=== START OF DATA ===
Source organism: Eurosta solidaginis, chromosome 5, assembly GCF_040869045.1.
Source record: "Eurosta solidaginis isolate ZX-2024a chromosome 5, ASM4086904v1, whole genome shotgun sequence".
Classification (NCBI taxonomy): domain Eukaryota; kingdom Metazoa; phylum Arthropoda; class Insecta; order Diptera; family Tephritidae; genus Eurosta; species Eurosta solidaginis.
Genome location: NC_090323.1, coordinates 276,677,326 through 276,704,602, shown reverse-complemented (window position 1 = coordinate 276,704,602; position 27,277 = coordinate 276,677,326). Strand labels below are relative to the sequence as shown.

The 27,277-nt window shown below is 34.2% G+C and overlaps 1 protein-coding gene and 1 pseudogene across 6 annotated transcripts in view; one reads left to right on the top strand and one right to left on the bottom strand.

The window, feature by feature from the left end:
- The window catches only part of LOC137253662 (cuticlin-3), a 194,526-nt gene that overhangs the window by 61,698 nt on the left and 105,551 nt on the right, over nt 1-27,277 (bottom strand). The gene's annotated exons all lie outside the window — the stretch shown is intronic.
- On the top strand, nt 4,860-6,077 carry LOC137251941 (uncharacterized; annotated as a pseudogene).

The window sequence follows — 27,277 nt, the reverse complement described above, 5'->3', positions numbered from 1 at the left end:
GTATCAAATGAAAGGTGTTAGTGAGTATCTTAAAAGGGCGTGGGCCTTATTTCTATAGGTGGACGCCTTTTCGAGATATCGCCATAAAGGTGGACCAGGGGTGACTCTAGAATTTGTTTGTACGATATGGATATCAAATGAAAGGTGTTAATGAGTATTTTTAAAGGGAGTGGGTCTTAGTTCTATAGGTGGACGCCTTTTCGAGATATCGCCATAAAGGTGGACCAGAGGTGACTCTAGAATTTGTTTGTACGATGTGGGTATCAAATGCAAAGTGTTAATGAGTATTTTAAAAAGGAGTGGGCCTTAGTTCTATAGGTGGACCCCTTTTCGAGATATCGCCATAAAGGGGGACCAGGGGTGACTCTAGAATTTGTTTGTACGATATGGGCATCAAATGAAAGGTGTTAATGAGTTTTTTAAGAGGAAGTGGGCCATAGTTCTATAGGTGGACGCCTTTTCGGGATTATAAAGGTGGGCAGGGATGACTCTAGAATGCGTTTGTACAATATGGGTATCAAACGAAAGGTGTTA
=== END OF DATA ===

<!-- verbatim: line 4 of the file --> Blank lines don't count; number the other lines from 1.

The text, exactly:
Genome location: NC_090323.1, coordinates 276,677,326 through 276,704,602, shown reverse-complemented (window position 1 = coordinate 276,704,602; position 27,277 = coordinate 276,677,326). Strand labels below are relative to the sequence as shown.